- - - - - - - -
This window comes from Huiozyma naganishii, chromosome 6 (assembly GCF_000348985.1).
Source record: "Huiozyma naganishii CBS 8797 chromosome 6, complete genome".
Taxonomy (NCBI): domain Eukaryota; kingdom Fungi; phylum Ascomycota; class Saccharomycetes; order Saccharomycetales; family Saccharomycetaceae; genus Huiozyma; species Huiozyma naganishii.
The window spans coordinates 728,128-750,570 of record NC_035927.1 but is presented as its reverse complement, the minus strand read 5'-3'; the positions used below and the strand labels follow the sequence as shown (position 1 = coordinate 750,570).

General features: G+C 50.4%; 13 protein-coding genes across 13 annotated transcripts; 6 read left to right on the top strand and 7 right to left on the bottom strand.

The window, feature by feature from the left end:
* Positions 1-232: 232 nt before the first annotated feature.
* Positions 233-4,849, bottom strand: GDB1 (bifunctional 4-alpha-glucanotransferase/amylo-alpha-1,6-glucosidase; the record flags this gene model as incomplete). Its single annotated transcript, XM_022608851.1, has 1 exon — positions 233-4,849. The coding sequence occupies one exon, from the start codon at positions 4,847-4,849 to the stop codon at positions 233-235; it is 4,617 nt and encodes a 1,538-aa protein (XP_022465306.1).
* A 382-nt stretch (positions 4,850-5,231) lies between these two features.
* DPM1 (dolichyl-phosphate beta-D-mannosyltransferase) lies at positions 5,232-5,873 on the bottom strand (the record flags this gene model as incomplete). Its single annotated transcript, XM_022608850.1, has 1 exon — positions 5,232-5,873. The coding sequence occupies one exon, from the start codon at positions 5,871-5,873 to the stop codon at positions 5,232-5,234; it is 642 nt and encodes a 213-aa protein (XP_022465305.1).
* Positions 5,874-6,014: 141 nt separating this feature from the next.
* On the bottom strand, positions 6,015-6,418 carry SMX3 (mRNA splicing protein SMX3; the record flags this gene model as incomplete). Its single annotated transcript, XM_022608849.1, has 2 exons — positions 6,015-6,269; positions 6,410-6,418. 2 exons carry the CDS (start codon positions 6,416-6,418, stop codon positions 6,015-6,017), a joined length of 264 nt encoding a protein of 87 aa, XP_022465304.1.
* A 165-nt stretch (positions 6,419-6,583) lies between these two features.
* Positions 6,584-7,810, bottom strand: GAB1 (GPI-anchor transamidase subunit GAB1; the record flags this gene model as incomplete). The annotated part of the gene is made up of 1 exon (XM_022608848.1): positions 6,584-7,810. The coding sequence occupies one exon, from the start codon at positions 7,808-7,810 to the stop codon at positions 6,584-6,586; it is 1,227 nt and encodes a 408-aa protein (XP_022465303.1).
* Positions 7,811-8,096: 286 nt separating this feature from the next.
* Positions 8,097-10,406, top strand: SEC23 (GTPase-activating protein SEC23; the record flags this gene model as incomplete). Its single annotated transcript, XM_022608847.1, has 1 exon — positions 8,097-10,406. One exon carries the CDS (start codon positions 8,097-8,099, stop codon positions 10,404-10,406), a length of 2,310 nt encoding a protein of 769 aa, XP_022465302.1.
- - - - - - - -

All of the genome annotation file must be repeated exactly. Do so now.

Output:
This window comes from Huiozyma naganishii, chromosome 6 (assembly GCF_000348985.1).
Source record: "Huiozyma naganishii CBS 8797 chromosome 6, complete genome".
Taxonomy (NCBI): domain Eukaryota; kingdom Fungi; phylum Ascomycota; class Saccharomycetes; order Saccharomycetales; family Saccharomycetaceae; genus Huiozyma; species Huiozyma naganishii.
The window spans coordinates 728,128-750,570 of record NC_035927.1 but is presented as its reverse complement, the minus strand read 5'-3'; the positions used below and the strand labels follow the sequence as shown (position 1 = coordinate 750,570).

General features: G+C 50.4%; 13 protein-coding genes across 13 annotated transcripts; 6 read left to right on the top strand and 7 right to left on the bottom strand.

The window, feature by feature from the left end:
* Positions 1-232: 232 nt before the first annotated feature.
* Positions 233-4,849, bottom strand: GDB1 (bifunctional 4-alpha-glucanotransferase/amylo-alpha-1,6-glucosidase; the record flags this gene model as incomplete). Its single annotated transcript, XM_022608851.1, has 1 exon — positions 233-4,849. The coding sequence occupies one exon, from the start codon at positions 4,847-4,849 to the stop codon at positions 233-235; it is 4,617 nt and encodes a 1,538-aa protein (XP_022465306.1).
* A 382-nt stretch (positions 4,850-5,231) lies between these two features.
* DPM1 (dolichyl-phosphate beta-D-mannosyltransferase) lies at positions 5,232-5,873 on the bottom strand (the record flags this gene model as incomplete). Its single annotated transcript, XM_022608850.1, has 1 exon — positions 5,232-5,873. The coding sequence occupies one exon, from the start codon at positions 5,871-5,873 to the stop codon at positions 5,232-5,234; it is 642 nt and encodes a 213-aa protein (XP_022465305.1).
* Positions 5,874-6,014: 141 nt separating this feature from the next.
* On the bottom strand, positions 6,015-6,418 carry SMX3 (mRNA splicing protein SMX3; the record flags this gene model as incomplete). Its single annotated transcript, XM_022608849.1, has 2 exons — positions 6,015-6,269; positions 6,410-6,418. 2 exons carry the CDS (start codon positions 6,416-6,418, stop codon positions 6,015-6,017), a joined length of 264 nt encoding a protein of 87 aa, XP_022465304.1.
* A 165-nt stretch (positions 6,419-6,583) lies between these two features.
* Positions 6,584-7,810, bottom strand: GAB1 (GPI-anchor transamidase subunit GAB1; the record flags this gene model as incomplete). The annotated part of the gene is made up of 1 exon (XM_022608848.1): positions 6,584-7,810. The coding sequence occupies one exon, from the start codon at positions 7,808-7,810 to the stop codon at positions 6,584-6,586; it is 1,227 nt and encodes a 408-aa protein (XP_022465303.1).
* Positions 7,811-8,096: 286 nt separating this feature from the next.
* Positions 8,097-10,406, top strand: SEC23 (GTPase-activating protein SEC23; the record flags this gene model as incomplete). Its single annotated transcript, XM_022608847.1, has 1 exon — positions 8,097-10,406. One exon carries the CDS (start codon positions 8,097-8,099, stop codon positions 10,404-10,406), a length of 2,310 nt encoding a protein of 769 aa, XP_022465302.1.